NORFOLK, Va. (WAVY) — Family is important to Carol Turner. That’s why she sits in a chair with a needle in her arm every two weeks.

“I dedicate this to my Dad because he wouldn’t want us to go through what he went through,” she told WAVY.

Turner’s dad died from Alzheimer’s in 2020. Shortly after, her mother was diagnosed with the same memory-robbing disease.

“It’s a sad disease to see someone broken down like that and to see someone’s mental state get in a way where they don’t know what they are doing,” Turner said.

While getting treatment for her mom, Turner met EVMS Geriatrics specialist, Dr. Hamid Okhravi.
He told Turner of a way she and her siblings, now themselves at high risk for getting Alzheimer’s, could possibly get ahead of it.

AHEAD Study is a new Alzheimer’s disease prevention study that tests whether a new medicine will delay the memory decline 20 years before people develop symptoms,’ Dr. Okhravi said.

Dr. Okhravi and his team at Eastern Virginia Medical School use a PET scan of participants’ brains to look for Amyloid plaques. They are believed to be the main culprits of Alzheimer’s disease.

The test showed both Turner and her brother, Ray, have them.

“I didn’t really feel sad. I’m just kind of glad I found out and have a way, finally, have a way now that we can actually start treating that,” Turner said.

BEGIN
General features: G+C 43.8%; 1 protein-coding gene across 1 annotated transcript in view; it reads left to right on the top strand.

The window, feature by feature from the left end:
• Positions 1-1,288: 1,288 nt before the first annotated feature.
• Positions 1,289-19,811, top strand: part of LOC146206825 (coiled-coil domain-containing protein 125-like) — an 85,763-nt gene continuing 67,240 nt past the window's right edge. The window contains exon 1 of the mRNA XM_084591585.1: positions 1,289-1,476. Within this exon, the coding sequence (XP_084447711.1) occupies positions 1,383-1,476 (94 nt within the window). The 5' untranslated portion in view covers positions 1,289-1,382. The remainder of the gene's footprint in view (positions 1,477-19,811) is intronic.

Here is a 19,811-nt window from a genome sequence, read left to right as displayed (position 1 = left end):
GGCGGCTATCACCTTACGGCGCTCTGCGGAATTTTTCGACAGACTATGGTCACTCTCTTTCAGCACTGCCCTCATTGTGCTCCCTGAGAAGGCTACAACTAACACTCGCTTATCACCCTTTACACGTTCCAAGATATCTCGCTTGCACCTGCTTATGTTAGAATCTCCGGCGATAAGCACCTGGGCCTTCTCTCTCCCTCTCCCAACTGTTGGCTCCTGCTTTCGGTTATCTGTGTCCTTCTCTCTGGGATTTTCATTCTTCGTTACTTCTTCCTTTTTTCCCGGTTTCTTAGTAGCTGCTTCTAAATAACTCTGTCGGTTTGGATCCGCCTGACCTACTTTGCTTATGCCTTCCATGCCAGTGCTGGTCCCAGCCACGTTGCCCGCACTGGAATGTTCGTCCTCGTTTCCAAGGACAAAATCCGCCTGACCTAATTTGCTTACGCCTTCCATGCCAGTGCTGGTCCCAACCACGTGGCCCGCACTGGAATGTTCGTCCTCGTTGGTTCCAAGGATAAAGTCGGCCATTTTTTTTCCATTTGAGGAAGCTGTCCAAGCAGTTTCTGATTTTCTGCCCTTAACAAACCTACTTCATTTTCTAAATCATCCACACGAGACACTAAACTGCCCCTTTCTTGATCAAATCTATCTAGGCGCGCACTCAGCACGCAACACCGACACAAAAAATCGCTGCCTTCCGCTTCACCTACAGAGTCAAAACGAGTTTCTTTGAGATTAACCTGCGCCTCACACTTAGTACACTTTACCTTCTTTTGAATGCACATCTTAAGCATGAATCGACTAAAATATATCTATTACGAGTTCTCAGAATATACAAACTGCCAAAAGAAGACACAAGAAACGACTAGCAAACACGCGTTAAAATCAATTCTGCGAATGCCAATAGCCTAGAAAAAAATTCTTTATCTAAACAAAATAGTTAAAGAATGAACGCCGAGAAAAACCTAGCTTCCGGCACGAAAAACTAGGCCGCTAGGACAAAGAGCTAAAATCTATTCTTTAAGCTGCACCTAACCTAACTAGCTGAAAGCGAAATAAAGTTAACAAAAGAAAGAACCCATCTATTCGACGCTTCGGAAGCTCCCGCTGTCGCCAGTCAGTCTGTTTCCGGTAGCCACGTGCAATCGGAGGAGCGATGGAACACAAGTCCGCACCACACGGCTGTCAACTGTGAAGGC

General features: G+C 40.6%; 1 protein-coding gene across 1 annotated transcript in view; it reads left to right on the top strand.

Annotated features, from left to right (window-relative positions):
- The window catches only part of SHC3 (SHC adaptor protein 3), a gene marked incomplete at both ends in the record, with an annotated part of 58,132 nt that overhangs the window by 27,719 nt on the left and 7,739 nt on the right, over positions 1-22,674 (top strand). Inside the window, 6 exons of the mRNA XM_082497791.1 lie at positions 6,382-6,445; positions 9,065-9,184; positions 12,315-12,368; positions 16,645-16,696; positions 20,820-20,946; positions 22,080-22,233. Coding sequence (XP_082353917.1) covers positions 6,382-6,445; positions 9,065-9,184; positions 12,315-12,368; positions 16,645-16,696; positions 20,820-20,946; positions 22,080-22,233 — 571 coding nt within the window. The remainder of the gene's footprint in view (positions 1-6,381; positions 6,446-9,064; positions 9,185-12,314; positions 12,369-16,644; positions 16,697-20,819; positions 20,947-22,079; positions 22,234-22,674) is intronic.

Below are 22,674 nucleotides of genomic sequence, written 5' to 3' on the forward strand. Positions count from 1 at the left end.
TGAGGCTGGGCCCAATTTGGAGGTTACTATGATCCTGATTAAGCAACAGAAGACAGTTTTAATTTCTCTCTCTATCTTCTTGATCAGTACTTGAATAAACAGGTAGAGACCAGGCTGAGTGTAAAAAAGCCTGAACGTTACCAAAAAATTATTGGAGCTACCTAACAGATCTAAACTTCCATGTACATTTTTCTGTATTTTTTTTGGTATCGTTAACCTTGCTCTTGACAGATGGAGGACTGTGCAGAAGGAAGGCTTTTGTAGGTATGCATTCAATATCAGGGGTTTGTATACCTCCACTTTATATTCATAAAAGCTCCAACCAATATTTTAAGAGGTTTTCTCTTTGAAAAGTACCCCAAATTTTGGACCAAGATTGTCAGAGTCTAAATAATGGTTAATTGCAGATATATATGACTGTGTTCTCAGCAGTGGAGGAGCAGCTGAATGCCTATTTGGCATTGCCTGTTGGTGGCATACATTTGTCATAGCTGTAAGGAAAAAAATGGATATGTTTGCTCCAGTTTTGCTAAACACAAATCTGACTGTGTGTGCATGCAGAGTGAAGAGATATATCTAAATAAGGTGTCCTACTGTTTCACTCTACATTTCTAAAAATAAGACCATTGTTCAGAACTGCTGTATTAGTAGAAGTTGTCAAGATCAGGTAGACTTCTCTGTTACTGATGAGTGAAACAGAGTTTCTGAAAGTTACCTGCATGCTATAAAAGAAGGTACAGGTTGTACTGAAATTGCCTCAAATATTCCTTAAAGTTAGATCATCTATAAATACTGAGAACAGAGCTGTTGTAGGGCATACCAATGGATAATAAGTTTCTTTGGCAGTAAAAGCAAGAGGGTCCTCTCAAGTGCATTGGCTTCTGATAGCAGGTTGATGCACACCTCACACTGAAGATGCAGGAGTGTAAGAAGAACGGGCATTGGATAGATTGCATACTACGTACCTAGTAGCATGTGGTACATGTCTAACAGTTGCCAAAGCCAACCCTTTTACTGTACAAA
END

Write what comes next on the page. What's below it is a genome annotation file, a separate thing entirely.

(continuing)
The treatment is an investigational drug called lecanemab. Turner goes to get an infusion every two weeks, but since it’s a blind study, she’s not sure if she getting the drug or a placebo.

Turner told us she is OK with that because even if the drug is proven to work and she didn’t get it, the results could benefit her children and so many others.

Dr. Okrahvi called her a pioneer telling Turner, “you are actually the first African American participant so you are absolutely a role model for people out there.”

Black Americans, he said, are twice as likely to develop Alzheimer’s than their white counterparts, but are very underrepresented in clinical trials. “So what it means is that if we develop a medicine for treatment of Alzheimer’s, we don’t know how effective these medications are in Black Americans,” Okhravi said.

Dr. Okhravi has teamed up with Hampton University to dispel fears and recruit more minority participants in Hampton Roads. “At least enroll 15% of the population from underrepresented groups,” he told WAVY.

Turner hopes her story will help others feel more comfortable about getting Ahead of Alzheimer’s.
as it aims to avoid the pain for families left behind.

For more information on the clinical trials at EVMS, CLICK HERE.